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‘Defund the police’ means re-fund the community

Canadian PoliticsSocial Movements

A ‘Defund the Police’ sticker seen on a light pole in Toronto. Photo by Michael Swan/Flickr.

“Defund the police! Re-fund the community!” This was a slogan chanted by thousands in the streets of Winnipeg during the summer of 2020, in the largest mass mobilization this city has seen since the anti-war protests of the 1970s.

What is the deeper meaning of this slogan, and what has happened since the summer?

Justice 4 Black Lives Winnipeg built-out the details in their petition, “Demands to Make Winnipeg Safe for All BIPOC [Black, Indigenous, and People of Colour].” They demand that funds divested from the Winnipeg Police Service be reinvested in “food, housing, transportation, healthcare, mental health support, harm reduction services, spiritual supports, addictions supports, [and] free extensive community activities.”

Ensuring safety for society’s most marginalized and underserved, they argue, ensures a safer society for all.

Support for this defund and re-fund model continues to grow, with the petition now including over 118,000 signatories (for context, Mayor Brian Bowman received 114,222 votes in the 2018 election).

On February 16, a coalition of over 250 organizations and 3,000 individuals from across the country released a historic declaration with similar demands. Signatories include the Canadian Union of Postal Workers, UNIFOR—the largest private sector union in Canada with over 300,000 members—as well as a range of human rights and social justice groups. The declaration puts forward a three-pronged approach, calling for the defunding of the penal system (which includes both police and prisons), the abolition of prisons, and the building—or re-funding—of a broad range of alternatives to carceral safety.

Winnipeg spends just under $295 million, or over 25 percent of the city’s budget, on funding police. That’s more than public transport and libraries combined. Imagine what could be done to re-fund the community with that amount of money.

Currently, a coalition of Indigenous-led volunteer organizations (led by Anishinative) have erected tipis at Thunderbird House to help provide warmth, shelter, and necessities to the unhoused during the city’s harsh winter weather. With an army of volunteers and online fundraising, they have provided safety in a way that policing fails to do.

Workers at harm-reduction centres like Sunshine House, an inclusive, community drop-in and resource centre, also meet people where they are at, without judgement or screening for “deserving” people in need.

Shouldn’t these be the types of solutions and initiatives that the city should be investing more in?

Defunding the police is only one half of the solution to building a safer society; the other half is to re-invest that money into community programming and services.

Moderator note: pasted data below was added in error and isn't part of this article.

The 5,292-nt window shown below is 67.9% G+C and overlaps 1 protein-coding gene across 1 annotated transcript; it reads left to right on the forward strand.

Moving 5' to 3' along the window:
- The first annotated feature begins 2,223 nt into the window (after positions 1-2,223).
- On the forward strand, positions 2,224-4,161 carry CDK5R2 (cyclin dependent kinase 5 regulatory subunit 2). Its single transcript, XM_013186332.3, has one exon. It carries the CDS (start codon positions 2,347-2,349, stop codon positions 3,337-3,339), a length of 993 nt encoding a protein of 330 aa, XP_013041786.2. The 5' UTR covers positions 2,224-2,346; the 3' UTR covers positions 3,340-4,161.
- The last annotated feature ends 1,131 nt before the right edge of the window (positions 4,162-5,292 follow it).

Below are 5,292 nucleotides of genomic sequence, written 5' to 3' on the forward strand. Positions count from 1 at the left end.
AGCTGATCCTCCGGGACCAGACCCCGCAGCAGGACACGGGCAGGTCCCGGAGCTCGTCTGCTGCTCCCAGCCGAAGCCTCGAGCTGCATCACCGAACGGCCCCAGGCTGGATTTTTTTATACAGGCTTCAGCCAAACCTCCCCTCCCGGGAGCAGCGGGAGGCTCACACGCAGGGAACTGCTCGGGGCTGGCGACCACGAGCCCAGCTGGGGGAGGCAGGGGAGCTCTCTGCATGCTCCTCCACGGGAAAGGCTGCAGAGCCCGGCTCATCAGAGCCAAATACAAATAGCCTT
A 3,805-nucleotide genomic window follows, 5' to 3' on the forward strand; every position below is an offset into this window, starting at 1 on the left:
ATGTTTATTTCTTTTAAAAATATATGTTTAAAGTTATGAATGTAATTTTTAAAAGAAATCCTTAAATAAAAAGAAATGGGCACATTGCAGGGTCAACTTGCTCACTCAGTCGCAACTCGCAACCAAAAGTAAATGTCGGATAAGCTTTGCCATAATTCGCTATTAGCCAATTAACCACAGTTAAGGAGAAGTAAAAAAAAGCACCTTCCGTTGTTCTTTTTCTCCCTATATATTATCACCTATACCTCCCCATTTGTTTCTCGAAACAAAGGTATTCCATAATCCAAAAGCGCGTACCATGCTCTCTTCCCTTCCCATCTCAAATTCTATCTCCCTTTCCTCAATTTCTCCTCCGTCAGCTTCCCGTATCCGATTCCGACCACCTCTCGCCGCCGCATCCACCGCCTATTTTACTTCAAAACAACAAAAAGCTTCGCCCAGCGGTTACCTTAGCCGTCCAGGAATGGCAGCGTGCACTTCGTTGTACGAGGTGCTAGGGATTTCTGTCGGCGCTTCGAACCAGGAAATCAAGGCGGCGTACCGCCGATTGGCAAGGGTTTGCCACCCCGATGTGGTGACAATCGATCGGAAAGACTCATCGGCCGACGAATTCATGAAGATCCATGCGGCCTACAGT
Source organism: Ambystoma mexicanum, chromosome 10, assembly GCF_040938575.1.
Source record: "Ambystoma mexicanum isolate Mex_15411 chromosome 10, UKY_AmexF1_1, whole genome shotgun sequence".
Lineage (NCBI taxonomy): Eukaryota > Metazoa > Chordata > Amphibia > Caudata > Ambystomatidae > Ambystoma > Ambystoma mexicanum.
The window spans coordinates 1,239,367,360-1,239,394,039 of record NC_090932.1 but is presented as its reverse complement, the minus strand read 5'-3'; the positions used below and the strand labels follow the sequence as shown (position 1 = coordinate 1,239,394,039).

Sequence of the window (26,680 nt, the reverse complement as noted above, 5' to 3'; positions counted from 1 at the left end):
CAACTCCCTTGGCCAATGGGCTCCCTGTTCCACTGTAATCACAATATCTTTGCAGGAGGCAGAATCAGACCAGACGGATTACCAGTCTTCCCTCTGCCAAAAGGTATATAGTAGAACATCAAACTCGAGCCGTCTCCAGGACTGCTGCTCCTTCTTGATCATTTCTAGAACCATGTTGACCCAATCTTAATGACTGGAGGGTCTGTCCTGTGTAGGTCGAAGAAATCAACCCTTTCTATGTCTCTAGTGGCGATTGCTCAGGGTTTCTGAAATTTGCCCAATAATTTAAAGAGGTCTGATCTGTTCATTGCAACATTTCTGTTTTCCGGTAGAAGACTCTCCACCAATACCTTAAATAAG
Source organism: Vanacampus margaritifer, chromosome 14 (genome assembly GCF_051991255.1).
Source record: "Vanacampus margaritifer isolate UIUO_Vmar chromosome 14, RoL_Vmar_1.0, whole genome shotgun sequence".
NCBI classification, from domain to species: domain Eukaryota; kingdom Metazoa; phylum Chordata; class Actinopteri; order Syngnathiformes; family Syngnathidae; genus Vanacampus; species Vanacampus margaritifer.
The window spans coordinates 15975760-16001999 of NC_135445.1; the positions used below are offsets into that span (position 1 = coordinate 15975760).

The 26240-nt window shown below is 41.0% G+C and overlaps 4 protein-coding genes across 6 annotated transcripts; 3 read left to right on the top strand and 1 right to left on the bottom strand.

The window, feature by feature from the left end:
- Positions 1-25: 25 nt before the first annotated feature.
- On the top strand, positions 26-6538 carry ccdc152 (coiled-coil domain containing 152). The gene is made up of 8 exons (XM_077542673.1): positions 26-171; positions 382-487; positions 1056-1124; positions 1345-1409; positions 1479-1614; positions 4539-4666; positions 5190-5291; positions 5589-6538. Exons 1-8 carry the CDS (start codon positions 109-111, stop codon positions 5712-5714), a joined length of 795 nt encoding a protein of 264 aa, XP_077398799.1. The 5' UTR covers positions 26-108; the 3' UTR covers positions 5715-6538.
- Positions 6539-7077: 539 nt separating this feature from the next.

Protesters raise their fists in solidarity for George Floyd during a rally in Charlotte, North Carolina during the summer of 2020. Photo by Clay Banks/Unsplash.

A step in the right direction is the recent announcement that the security checkpoint at the Millennium Library—installed in February 2019 on the recommendation of the Winnipeg Police Service—will be replaced with community supports. With its 65-page report on the issue, the grassroots organization Millennium For All has gifted city administrators with a detailed plan. The reports outlines ways to pursue real safety at the library through a combination of de-escalation, harm-reduction, mental health care, and access to basic needs—not enhanced securitization measures that target the most vulnerable.

Both parts of the defund/re-fund demand are crucial to creating real safety. Policing, securitization and imprisonment wreak havoc in people’s lives and exacerbate cycles of violence. Yet, simply minimizing these forces will not do enough to reduce violence in our communities. In their place, we must build a modern, robust community infrastructure that works proactively to de-escalate violent situations and, most importantly, prevent them by guaranteeing universal access to the necessities of life.​

Major organizations like the American Public Health Association concur, calling for “divesting from carceral systems and investing in the social determinants of health (e.g., housing, employment).”

Other local institutions that are seriously considering the merits of defunding policing, however, seem to be missing half the point. The Winnipeg School Division’s draft 2021-2022 budget proposes to defund its police-in-schools program. This was a direct result of demands made by teachers, parents, students and community members organized under the banner of Police-Free Schools Winnipeg. The group is demanding that school divisions reinvest police funding into student supports: guidance counsellors, breakfast programs, more teachers and educational assistants.

The division’s proposed cuts to policing, however, come as part of a package of rollbacks that threatens some of the viable alternatives. The move seems less motivated by school safety than by a provincially mandated $5 million reduction in spending.

The same could be said for the Progressive Conservative government’s January 2020 closure of the Dauphin jail. These are welcome measures, but they are partial victories at best.

Austerity is not real safety. Real safety means re-funding the community​.

Owen Toews is affiliated with Bar None Winnipeg, Abby Stadnyk with Free Lands Free Peoples, and Serenity Joo with Prison Libraries Committee. They are members of SMAAC (Saskatchewan-Manitoba-Alberta Abolition Coalition), an alliance of groups from across the prairie provinces who collaborate and organize together on issues of prison and police abolition. For more information visit smaac.org or on Instagram @smaacprisons.

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